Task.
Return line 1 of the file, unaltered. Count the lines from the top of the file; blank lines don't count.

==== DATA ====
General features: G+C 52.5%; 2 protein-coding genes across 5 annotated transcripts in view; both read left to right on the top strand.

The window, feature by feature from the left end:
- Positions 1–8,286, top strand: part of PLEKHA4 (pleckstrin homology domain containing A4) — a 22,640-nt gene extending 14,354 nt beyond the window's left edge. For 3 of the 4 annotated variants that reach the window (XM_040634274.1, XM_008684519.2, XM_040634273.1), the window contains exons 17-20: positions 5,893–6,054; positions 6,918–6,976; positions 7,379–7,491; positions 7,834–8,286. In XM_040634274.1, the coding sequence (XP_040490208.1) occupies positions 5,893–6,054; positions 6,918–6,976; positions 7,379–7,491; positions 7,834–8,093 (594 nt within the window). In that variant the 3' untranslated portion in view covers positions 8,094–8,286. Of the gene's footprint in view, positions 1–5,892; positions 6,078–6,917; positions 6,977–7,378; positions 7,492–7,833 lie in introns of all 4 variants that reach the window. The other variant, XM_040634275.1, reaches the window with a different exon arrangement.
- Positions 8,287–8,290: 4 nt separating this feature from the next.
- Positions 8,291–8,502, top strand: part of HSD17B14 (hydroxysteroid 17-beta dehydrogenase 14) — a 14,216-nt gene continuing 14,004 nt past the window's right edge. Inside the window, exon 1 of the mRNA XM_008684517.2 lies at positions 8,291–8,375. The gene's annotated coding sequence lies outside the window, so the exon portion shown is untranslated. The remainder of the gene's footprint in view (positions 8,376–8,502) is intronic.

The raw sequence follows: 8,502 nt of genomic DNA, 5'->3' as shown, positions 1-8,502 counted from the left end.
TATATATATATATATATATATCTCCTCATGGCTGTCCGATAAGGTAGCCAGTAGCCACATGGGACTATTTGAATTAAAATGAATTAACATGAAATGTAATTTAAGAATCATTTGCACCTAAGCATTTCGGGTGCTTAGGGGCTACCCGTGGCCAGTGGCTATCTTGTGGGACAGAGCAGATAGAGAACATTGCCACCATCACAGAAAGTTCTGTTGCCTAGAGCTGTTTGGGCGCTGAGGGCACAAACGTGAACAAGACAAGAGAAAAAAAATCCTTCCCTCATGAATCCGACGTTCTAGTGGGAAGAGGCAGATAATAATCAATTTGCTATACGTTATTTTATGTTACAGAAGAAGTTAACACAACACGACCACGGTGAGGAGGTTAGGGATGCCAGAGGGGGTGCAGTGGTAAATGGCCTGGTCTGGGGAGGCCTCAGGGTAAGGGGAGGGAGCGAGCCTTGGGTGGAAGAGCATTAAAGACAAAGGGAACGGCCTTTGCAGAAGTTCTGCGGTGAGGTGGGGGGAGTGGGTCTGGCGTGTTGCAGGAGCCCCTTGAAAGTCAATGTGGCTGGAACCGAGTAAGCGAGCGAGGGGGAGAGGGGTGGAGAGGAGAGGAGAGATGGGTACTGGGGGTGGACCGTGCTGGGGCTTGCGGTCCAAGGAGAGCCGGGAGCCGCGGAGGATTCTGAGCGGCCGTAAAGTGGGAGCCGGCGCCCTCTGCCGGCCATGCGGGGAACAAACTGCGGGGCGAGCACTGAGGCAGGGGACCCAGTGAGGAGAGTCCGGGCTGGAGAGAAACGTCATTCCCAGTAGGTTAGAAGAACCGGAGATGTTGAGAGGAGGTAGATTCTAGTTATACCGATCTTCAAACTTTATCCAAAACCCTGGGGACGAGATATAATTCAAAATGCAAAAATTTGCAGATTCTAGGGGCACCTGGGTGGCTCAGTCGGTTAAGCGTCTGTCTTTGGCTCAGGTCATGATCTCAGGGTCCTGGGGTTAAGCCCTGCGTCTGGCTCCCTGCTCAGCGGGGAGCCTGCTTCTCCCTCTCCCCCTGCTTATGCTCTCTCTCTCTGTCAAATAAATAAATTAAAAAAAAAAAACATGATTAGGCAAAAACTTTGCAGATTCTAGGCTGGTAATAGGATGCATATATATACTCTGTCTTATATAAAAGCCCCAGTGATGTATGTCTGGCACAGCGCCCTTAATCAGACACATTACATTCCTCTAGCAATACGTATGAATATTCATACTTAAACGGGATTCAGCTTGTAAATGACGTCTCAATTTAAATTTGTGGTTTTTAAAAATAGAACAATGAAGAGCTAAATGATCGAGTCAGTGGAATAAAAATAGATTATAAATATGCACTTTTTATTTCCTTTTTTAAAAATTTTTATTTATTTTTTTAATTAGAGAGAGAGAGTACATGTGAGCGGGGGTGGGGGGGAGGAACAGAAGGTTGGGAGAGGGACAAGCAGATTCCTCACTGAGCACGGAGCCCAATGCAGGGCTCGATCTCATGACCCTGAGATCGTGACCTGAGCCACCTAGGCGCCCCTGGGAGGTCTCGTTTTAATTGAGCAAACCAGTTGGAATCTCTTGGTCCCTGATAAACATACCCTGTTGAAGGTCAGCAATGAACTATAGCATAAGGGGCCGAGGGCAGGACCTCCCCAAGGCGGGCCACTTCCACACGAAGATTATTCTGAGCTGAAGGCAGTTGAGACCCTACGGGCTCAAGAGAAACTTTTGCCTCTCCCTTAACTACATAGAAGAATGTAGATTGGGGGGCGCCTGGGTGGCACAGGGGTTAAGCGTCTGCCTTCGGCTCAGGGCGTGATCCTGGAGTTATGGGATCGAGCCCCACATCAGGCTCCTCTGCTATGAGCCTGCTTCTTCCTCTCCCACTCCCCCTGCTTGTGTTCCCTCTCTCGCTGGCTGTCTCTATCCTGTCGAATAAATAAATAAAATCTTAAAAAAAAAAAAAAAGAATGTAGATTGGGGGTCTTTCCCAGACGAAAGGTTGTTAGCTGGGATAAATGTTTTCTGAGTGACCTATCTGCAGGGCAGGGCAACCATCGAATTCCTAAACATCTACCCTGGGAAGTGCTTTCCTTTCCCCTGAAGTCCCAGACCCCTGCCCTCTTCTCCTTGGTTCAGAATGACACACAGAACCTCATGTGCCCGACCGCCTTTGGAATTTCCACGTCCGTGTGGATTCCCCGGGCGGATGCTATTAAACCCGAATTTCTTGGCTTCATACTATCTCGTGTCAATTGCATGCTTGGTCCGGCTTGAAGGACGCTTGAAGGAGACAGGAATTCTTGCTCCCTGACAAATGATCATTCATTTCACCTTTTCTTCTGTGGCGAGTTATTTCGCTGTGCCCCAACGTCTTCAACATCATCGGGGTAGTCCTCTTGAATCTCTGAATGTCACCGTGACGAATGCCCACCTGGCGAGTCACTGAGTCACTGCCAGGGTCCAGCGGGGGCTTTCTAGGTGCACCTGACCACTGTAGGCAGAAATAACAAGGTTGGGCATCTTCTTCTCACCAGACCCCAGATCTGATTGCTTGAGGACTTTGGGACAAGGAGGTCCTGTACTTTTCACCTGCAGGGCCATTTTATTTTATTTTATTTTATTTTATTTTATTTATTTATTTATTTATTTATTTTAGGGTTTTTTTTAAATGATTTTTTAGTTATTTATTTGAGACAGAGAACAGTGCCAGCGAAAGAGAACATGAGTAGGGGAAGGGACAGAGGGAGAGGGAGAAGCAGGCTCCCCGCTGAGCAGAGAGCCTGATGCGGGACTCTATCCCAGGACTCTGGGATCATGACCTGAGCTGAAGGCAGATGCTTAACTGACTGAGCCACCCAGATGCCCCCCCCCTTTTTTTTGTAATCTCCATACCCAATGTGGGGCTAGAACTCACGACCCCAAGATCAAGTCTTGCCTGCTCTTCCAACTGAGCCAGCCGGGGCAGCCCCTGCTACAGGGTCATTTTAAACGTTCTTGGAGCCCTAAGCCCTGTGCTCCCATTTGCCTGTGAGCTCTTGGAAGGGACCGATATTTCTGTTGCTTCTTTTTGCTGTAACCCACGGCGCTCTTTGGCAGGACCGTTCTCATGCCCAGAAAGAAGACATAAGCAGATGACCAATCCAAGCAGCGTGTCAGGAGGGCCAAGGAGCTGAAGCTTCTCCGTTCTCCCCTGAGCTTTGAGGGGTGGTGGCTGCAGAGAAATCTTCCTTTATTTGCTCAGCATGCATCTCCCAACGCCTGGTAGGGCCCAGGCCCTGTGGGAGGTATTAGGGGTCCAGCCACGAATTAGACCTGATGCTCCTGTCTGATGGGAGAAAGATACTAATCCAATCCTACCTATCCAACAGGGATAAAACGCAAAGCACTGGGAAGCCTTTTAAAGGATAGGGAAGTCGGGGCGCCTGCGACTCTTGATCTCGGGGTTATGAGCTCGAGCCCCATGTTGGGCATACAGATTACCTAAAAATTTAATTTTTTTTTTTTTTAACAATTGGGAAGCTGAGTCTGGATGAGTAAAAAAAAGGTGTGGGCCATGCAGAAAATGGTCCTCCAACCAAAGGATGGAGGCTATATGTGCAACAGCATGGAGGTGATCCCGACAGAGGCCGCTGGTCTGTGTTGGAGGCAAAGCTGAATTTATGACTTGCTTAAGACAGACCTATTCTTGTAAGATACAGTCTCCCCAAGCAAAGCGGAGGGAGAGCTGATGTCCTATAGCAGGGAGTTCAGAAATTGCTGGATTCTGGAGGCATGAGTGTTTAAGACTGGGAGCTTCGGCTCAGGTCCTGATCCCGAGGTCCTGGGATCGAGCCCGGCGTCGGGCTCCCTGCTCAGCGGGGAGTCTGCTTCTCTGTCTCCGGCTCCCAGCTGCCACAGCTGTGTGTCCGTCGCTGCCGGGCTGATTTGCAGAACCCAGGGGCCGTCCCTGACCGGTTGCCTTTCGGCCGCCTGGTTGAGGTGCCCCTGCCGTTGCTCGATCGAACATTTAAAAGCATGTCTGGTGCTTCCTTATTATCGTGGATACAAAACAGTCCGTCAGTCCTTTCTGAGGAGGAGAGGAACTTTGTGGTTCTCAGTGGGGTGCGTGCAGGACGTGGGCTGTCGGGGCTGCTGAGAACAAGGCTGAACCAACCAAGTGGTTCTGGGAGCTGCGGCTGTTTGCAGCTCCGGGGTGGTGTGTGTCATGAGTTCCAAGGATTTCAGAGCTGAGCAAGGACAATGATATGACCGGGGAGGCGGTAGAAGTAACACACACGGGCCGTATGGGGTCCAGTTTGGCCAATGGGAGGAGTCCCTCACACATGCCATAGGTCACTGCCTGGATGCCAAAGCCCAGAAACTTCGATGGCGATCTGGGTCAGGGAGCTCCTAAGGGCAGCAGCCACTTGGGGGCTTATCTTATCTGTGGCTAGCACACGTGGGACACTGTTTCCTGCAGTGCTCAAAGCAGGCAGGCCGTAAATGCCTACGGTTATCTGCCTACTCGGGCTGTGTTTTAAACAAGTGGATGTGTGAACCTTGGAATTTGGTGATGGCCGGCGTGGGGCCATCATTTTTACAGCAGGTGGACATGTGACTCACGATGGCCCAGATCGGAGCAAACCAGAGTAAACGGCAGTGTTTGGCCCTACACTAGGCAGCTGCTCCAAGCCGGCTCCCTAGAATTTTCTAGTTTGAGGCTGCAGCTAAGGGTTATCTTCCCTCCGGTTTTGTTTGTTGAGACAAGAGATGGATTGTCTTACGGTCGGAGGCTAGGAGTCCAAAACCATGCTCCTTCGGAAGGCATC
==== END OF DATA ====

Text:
General features: G+C 52.5%; 2 protein-coding genes across 5 annotated transcripts in view; both read left to right on the top strand.